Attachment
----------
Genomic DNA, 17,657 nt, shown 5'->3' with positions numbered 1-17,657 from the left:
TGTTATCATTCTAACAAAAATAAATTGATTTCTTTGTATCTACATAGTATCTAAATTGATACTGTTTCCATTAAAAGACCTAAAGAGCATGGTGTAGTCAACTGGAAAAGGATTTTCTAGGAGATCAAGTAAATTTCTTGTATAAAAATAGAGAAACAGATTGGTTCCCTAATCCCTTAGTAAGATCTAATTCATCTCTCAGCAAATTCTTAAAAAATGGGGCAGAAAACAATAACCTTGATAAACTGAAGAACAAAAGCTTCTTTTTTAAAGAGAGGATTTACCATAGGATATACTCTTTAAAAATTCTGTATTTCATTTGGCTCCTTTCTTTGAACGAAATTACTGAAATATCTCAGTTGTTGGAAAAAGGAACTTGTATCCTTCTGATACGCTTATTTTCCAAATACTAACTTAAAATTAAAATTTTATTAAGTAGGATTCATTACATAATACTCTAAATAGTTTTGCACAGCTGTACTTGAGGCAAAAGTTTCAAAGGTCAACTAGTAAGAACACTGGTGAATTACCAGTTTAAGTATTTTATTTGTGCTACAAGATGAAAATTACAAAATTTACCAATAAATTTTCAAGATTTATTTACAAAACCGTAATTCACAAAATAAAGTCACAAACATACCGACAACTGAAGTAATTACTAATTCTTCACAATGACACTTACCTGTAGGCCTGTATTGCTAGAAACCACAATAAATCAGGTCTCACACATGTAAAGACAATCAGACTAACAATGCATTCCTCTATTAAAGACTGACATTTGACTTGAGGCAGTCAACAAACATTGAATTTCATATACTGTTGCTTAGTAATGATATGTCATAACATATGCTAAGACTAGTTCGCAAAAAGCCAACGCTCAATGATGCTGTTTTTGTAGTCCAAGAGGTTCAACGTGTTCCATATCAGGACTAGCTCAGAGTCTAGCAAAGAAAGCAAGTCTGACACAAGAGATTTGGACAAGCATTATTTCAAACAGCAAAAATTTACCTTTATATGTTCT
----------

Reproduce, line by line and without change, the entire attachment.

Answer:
Genomic DNA, 17,657 nt, shown 5'->3' with positions numbered 1-17,657 from the left:
TGTTATCATTCTAACAAAAATAAATTGATTTCTTTGTATCTACATAGTATCTAAATTGATACTGTTTCCATTAAAAGACCTAAAGAGCATGGTGTAGTCAACTGGAAAAGGATTTTCTAGGAGATCAAGTAAATTTCTTGTATAAAAATAGAGAAACAGATTGGTTCCCTAATCCCTTAGTAAGATCTAATTCATCTCTCAGCAAATTCTTAAAAAATGGGGCAGAAAACAATAACCTTGATAAACTGAAGAACAAAAGCTTCTTTTTTAAAGAGAGGATTTACCATAGGATATACTCTTTAAAAATTCTGTATTTCATTTGGCTCCTTTCTTTGAACGAAATTACTGAAATATCTCAGTTGTTGGAAAAAGGAACTTGTATCCTTCTGATACGCTTATTTTCCAAATACTAACTTAAAATTAAAATTTTATTAAGTAGGATTCATTACATAATACTCTAAATAGTTTTGCACAGCTGTACTTGAGGCAAAAGTTTCAAAGGTCAACTAGTAAGAACACTGGTGAATTACCAGTTTAAGTATTTTATTTGTGCTACAAGATGAAAATTACAAAATTTACCAATAAATTTTCAAGATTTATTTACAAAACCGTAATTCACAAAATAAAGTCACAAACATACCGACAACTGAAGTAATTACTAATTCTTCACAATGACACTTACCTGTAGGCCTGTATTGCTAGAAACCACAATAAATCAGGTCTCACACATGTAAAGACAATCAGACTAACAATGCATTCCTCTATTAAAGACTGACATTTGACTTGAGGCAGTCAACAAACATTGAATTTCATATACTGTTGCTTAGTAATGATATGTCATAACATATGCTAAGACTAGTTCGCAAAAAGCCAACGCTCAATGATGCTGTTTTTGTAGTCCAAGAGGTTCAACGTGTTCCATATCAGGACTAGCTCAGAGTCTAGCAAAGAAAGCAAGTCTGACACAAGAGATTTGGACAAGCATTATTTCAAACAGCAAAAATTTACCTTTATATGTTCT